Other Prosumer Options: Knives and Gadgets
Restaurant-quality knives and small appliances may cost more than consumer-grade items, but they can be an affordable luxury. Which products pass the pro test?
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Professional baker Peggy Hambright recently purchased a house replete with pro-quality appliances, including a Viking range and Bosch dishwasher — but that didn't significantly improve her ability to cook chef-style meals for her husband and friends at home, she says.
"Even when we lived in an apartment with a 35-year-old stove and fridge, I already had the equipment that's important to me, like a good knife and my KitchenAid mixers," says Hambright, who is also a wedding cake designer and owner of Mag-Pies in Knoxville, Tenn.
Hambright's approach works just as well for those who don't own a single pro-quality appliance and have little prospect of getting one, whether the reason is budget, an immutable kitchen design or impending move. There are plenty of smaller gadgets and cookware pieces that will help you cook like a pro without breaking the bank or remodeling the kitchen, and they'll move with you when you go.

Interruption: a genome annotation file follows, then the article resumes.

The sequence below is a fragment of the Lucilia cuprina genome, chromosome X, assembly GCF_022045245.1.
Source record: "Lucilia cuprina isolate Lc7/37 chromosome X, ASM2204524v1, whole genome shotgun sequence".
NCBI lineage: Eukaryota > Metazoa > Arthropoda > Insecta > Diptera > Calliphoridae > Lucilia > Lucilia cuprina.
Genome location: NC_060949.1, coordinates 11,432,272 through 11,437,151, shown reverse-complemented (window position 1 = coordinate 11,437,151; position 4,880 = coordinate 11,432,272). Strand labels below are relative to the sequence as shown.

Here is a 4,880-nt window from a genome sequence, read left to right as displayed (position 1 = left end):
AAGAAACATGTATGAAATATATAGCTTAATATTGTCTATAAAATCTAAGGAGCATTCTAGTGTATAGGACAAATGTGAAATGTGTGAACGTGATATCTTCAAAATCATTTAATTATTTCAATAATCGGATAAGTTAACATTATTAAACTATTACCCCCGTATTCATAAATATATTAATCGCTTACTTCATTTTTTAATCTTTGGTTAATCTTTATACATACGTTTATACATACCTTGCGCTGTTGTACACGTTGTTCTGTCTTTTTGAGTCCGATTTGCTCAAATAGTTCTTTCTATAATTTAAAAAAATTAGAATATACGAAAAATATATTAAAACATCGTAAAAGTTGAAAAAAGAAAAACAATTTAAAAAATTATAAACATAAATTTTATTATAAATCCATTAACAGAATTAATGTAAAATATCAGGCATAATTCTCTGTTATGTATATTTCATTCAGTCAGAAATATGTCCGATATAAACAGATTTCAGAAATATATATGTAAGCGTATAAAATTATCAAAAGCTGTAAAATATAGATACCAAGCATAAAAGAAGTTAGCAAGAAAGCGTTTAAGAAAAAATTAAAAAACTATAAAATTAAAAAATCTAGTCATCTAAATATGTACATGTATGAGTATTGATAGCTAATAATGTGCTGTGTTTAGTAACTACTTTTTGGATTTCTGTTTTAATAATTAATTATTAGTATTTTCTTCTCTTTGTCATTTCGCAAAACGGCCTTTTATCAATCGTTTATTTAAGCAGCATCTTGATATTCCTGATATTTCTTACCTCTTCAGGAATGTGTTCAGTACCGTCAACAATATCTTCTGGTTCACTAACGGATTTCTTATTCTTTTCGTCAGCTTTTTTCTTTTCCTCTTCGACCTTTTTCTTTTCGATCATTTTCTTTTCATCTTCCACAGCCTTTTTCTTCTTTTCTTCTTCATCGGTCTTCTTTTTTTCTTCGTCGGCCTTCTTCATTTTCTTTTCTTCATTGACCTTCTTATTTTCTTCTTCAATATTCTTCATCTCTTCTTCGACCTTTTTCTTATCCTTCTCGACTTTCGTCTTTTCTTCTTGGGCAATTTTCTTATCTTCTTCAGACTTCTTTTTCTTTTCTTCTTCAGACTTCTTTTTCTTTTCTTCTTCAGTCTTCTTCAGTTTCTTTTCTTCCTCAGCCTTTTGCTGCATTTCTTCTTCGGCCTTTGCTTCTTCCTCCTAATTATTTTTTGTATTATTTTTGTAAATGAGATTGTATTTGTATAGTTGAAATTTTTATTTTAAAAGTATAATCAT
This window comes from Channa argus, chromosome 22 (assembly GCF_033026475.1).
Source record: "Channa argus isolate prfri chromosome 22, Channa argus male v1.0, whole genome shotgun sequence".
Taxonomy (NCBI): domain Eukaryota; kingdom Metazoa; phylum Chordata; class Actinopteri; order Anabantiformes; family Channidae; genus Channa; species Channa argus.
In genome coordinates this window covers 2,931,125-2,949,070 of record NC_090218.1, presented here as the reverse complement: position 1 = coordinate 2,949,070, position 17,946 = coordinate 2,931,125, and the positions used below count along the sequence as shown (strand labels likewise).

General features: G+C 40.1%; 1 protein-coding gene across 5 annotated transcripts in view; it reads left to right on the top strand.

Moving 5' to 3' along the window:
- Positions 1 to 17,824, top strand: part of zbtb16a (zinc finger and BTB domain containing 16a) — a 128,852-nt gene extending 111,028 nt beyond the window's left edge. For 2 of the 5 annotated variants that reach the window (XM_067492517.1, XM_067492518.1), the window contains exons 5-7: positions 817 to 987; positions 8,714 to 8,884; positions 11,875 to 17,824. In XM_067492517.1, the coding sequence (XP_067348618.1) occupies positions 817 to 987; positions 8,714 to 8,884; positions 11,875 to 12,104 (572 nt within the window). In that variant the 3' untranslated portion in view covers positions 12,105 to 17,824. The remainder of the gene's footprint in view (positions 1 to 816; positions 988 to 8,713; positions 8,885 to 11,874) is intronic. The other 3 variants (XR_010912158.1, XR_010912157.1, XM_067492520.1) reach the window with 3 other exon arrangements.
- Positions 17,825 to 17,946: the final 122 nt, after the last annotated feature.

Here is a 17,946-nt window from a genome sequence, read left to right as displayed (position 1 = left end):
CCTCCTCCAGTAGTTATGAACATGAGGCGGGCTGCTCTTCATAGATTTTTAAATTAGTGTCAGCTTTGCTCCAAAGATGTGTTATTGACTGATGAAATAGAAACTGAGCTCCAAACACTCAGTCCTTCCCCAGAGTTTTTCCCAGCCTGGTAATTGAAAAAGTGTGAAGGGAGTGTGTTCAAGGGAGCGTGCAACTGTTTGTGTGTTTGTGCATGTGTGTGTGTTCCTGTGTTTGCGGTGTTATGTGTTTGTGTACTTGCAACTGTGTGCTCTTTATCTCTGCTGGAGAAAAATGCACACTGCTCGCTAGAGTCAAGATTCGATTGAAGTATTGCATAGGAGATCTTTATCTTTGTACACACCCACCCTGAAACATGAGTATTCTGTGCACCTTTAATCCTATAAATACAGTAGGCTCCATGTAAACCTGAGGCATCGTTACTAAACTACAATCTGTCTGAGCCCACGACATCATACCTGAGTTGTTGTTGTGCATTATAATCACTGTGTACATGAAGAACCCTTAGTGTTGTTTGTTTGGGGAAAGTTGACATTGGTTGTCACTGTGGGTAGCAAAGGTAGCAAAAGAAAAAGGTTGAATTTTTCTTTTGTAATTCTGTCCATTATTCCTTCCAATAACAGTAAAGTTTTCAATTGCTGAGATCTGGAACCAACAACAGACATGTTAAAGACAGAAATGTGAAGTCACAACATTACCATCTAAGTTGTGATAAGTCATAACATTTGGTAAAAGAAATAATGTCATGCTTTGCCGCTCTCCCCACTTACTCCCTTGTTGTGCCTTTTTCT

Hambright and other cooking experts share their ideas about the most useful pro gadgets for the home kitchen, how much is too much and which products won't add to your cooking experience.
Knives that cost $500? Hambright knows they exist, but "I don't believe in them," she says.
"I think you can do just as well with a mid-range steel knife, like a [Zwilling J.A.] Henckels, as long as you make friends with someone who knows how to sharpen knives," she says. "It really is more important to learn to sharpen or have it done professionally on a regular basis than it is to spend more. A lot of people are mistakenly buying new knives just because the old ones get dull."
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